• max-age-based equation: cache duration = max-age - Age
  • Age can be used to disallow caches at the client side

Consider what happens if you let Varnish cache content for a week. If Varnish does not calculate the age of a cached object, Varnish might happily inform clients that the content is fresh, but the cache could be older than the maximum allowed max-age. By age we mean an estimate amount of time since the response was generated or successfully validated at the origin server.

Client browsers calculate a cache duration based on the Age header field and the max-age directive from Cache-Control. If this calculation results in a negative number, the browser does not cache the response locally. Negative cache duration times, however, do not prevent browsers from using the received object. Varnish does the same, if you put one Varnish server in front of another.

Exercise: Use article.php to test Age

  1. Copy article.php from Varnish-Book/material/webdev/ to /var/www/html/
  2. Send a request to article.php via Varnish, and see the response Age header field in varnishlog -g request -i ReqHeader,RespHeader
  3. Click the link several times and refresh your browser. Can you identify patterns?
  4. Analyze the output of varnishstat -f MAIN.client_req -f MAIN.cache_* in addition to varnishlog
  5. Can you use the Age field to determine whether Varnish made a cache hit?
  6. What is the difference between caching time in Varnish and the client?
  7. Use different browsers and analyze whether their internal caches work different

You might encounter that different browsers have different behaviors. Some of them might cache content locally, and their behavior when refreshing might be different, which can be very confusing. This just highlights that Varnish is not the only part of your web-stack that parses and honors cache-related headers. There might also be other caches along the way which you do not control, like a company-wide proxy server.

Since browsers might interpret cache headers differently, it is a good idea to control them in your cache server. In the next chapters, you will learn how to modify the response headers Varnish sends. This also allows your origin server to emit response headers that should be seen and used by Varnish only, not in your browser.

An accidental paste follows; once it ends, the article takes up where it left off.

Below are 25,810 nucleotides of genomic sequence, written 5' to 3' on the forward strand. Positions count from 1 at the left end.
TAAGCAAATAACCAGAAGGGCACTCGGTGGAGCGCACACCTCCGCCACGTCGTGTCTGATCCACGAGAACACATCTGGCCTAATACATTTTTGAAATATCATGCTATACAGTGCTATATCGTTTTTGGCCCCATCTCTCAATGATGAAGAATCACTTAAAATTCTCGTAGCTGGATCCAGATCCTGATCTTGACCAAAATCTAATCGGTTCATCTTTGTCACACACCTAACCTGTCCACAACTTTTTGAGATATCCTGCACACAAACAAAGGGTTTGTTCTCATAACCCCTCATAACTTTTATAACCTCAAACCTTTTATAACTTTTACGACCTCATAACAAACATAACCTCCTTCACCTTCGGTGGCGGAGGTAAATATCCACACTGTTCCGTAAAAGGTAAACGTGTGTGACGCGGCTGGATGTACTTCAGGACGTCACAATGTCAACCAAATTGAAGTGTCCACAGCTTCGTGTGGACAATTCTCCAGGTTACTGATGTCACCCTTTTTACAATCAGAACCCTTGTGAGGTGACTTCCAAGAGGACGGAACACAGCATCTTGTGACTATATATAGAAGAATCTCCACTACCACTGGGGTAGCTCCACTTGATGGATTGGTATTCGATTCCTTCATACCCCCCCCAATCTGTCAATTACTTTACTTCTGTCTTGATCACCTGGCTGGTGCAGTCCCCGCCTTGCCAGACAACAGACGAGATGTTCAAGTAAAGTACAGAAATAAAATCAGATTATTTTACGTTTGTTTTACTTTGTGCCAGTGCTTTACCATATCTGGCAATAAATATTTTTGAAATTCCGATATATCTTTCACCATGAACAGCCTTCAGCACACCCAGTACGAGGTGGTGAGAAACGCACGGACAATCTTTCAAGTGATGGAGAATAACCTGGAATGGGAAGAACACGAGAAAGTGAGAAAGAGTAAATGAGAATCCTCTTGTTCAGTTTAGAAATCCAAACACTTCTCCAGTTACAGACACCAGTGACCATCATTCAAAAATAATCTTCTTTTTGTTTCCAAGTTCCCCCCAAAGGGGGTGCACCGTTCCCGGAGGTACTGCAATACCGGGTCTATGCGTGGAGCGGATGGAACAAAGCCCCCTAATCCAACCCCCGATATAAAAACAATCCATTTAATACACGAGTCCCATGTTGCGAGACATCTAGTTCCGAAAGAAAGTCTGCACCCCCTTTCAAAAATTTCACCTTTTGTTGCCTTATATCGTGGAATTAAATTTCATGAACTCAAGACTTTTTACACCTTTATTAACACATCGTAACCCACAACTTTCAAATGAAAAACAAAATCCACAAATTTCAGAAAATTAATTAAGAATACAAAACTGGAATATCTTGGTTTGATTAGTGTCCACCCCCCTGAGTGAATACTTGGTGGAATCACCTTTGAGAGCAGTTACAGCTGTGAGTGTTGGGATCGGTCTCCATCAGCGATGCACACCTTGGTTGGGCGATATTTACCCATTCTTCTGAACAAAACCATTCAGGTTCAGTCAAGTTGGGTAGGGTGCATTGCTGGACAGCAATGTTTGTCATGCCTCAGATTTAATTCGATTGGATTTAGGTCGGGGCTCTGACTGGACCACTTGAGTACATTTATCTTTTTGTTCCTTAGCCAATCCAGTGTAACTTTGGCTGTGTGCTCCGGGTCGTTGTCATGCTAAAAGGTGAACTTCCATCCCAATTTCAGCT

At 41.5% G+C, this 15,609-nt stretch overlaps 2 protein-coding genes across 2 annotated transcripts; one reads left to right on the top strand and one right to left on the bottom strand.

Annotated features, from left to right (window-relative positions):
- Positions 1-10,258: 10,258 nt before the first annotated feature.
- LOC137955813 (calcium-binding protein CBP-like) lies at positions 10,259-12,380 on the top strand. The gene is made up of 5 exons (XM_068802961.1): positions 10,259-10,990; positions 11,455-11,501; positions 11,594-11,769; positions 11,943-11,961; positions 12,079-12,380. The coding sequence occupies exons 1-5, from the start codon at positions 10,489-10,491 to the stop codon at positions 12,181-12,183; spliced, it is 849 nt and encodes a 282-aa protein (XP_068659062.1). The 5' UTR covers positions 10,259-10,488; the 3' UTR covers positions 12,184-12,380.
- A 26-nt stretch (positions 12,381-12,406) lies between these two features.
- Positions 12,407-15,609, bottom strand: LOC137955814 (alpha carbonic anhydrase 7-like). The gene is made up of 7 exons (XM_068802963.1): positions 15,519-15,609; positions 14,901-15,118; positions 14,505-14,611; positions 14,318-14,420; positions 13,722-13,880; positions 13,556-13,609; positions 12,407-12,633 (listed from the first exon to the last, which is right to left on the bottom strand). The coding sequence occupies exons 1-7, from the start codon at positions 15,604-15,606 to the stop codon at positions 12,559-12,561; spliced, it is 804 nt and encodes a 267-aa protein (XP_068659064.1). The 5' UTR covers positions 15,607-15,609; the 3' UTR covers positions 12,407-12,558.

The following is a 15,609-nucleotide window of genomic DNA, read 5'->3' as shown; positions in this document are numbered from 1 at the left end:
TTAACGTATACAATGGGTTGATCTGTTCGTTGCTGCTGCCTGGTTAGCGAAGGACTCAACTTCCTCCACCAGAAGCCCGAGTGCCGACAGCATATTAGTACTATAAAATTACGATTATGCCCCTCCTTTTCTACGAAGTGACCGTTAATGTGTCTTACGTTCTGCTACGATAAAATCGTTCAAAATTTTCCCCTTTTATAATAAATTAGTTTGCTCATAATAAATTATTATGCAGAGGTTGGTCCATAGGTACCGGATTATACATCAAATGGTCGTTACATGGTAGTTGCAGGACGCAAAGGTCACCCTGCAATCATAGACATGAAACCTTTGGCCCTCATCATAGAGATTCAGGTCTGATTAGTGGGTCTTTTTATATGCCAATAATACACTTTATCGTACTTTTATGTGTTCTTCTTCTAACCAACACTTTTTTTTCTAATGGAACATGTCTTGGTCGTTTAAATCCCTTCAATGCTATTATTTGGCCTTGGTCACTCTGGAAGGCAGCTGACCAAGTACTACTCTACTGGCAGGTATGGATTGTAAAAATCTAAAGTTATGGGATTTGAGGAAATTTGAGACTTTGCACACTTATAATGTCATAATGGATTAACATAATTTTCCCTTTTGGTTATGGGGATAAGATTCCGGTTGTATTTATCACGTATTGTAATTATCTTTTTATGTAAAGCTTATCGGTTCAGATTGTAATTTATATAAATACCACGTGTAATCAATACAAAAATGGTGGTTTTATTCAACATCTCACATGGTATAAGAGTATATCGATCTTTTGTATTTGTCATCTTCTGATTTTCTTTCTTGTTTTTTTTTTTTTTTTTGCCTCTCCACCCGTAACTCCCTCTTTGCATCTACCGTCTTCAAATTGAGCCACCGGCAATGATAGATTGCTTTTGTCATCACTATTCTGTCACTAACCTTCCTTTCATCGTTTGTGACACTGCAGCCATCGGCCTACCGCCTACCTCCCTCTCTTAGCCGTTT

When browsers decide to load a resource from their local cache, requests are never sent. Therefore this exercise and these type of tests are not possible to be simulated in varnishtest.


  • Used to stale objects
  • Response header field only

The Expires response header field gives the time after which the response is considered stale. Normally, a stale cache item should not be returned by any cache (proxy cache or client cache). The syntax for this header is:

Expires: GMT formatted date

It is recommended not to define Expires too far in the future. Setting it to 1 year is usually enough. The use of Expires does not prevent the cached object from being updated. For example, if the name of the resource is updated.

Expires and Cache-Control do more or less the same job, but Cache-Control gives you more control. The most significant differences between these two headers is:

  • Cache-Control uses relative times in seconds
  • Cache-Control is both a request and a response header field.
  • Expires always returns an absolute time
  • Expires is a response header field only


To learn more about the behavior of Expires, refer to the subsection Understanding Expires in varnishtest.

Availability of Header Fields

Table 12 Summary of HTTP header fields and their scope
Header Request Response
Expires   X
Cache-Control X X
Last-Modified   X
If-Modified-Since X  
If-None-Match X  
Etag   X
Pragma X X
Vary   X
Age   X

Exercise: Test Various Cache Headers Fields with a Real Browser

Against a real backend:

  1. Use httpheadersexample.php via your Varnish server to experiment and get a sense of what it is all about.
  2. Copy the PHP file from Varnish-Book/material/webdev/ to /var/www/html/
  3. Use varnishstat -f MAIN.client_req -f MAIN.cache_hit and varnishlog -g request -i ReqHeader,RespHeader to analyze the responses.
  4. Try every link several times by clicking on them and refreshing your browser.
  5. Analyze the response in your browser and the activity in your Varnish server.
  6. Discuss what happens when having the Cache-Control and Expires fields in the third link.
  7. When testing Last-Modified and If-Modified-Since, does your browser issue a request to Varnish? If the item was in cache, does Varnish query the origin server?
  8. Try the Vary header field from two different browsers.
When performing this exercise, try to see if you can spot the patterns. There are many levels of cache on the web, and you have to consider them in addition to your Varnish installation. If it has not happened already, it is likely that the local cache of your browser will confuse you at least a few times through this course. When that happens, pull up varnishlog, varnishstat and another browser, or use client mock-ups in varnishtest instead of browsers.